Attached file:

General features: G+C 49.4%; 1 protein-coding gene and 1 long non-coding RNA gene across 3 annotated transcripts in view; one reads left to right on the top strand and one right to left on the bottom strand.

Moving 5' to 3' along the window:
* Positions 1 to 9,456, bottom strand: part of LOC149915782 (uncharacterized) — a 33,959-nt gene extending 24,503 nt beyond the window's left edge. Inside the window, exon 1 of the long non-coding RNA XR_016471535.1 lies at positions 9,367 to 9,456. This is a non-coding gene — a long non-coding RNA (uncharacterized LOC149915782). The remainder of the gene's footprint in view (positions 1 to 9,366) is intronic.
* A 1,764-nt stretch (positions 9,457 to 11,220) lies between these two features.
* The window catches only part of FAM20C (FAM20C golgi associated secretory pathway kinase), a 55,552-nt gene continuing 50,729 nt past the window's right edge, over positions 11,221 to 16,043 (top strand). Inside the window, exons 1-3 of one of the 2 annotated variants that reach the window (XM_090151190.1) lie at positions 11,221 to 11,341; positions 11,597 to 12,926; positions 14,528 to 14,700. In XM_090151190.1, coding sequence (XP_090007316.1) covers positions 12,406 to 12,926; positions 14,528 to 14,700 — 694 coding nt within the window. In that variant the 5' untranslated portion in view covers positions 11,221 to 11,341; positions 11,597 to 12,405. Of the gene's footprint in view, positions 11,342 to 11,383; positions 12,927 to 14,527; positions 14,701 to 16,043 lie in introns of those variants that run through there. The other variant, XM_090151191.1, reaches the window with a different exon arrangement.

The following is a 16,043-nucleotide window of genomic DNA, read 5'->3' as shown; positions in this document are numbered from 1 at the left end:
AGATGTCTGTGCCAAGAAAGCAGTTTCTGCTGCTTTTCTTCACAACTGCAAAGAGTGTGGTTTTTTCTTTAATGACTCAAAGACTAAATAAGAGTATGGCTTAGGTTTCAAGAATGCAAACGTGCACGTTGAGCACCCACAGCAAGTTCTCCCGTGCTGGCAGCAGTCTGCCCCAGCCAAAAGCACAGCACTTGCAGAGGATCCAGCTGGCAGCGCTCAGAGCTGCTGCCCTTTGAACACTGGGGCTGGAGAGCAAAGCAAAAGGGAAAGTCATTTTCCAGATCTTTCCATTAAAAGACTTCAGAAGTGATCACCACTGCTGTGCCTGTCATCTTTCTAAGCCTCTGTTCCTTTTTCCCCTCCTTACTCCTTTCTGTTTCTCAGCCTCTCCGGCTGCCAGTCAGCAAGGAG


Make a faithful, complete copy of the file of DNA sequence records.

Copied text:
General features: G+C 49.4%; 1 protein-coding gene and 1 long non-coding RNA gene across 3 annotated transcripts in view; one reads left to right on the top strand and one right to left on the bottom strand.

Moving 5' to 3' along the window:
* Positions 1 to 9,456, bottom strand: part of LOC149915782 (uncharacterized) — a 33,959-nt gene extending 24,503 nt beyond the window's left edge. Inside the window, exon 1 of the long non-coding RNA XR_016471535.1 lies at positions 9,367 to 9,456. This is a non-coding gene — a long non-coding RNA (uncharacterized LOC149915782). The remainder of the gene's footprint in view (positions 1 to 9,366) is intronic.
* A 1,764-nt stretch (positions 9,457 to 11,220) lies between these two features.
* The window catches only part of FAM20C (FAM20C golgi associated secretory pathway kinase), a 55,552-nt gene continuing 50,729 nt past the window's right edge, over positions 11,221 to 16,043 (top strand). Inside the window, exons 1-3 of one of the 2 annotated variants that reach the window (XM_090151190.1) lie at positions 11,221 to 11,341; positions 11,597 to 12,926; positions 14,528 to 14,700. In XM_090151190.1, coding sequence (XP_090007316.1) covers positions 12,406 to 12,926; positions 14,528 to 14,700 — 694 coding nt within the window. In that variant the 5' untranslated portion in view covers positions 11,221 to 11,341; positions 11,597 to 12,405. Of the gene's footprint in view, positions 11,342 to 11,383; positions 12,927 to 14,527; positions 14,701 to 16,043 lie in introns of those variants that run through there. The other variant, XM_090151191.1, reaches the window with a different exon arrangement.

The following is a 16,043-nucleotide window of genomic DNA, read 5'->3' as shown; positions in this document are numbered from 1 at the left end:
AGATGTCTGTGCCAAGAAAGCAGTTTCTGCTGCTTTTCTTCACAACTGCAAAGAGTGTGGTTTTTTCTTTAATGACTCAAAGACTAAATAAGAGTATGGCTTAGGTTTCAAGAATGCAAACGTGCACGTTGAGCACCCACAGCAAGTTCTCCCGTGCTGGCAGCAGTCTGCCCCAGCCAAAAGCACAGCACTTGCAGAGGATCCAGCTGGCAGCGCTCAGAGCTGCTGCCCTTTGAACACTGGGGCTGGAGAGCAAAGCAAAAGGGAAAGTCATTTTCCAGATCTTTCCATTAAAAGACTTCAGAAGTGATCACCACTGCTGTGCCTGTCATCTTTCTAAGCCTCTGTTCCTTTTTCCCCTCCTTACTCCTTTCTGTTTCTCAGCCTCTCCGGCTGCCAGTCAGCAAGGAG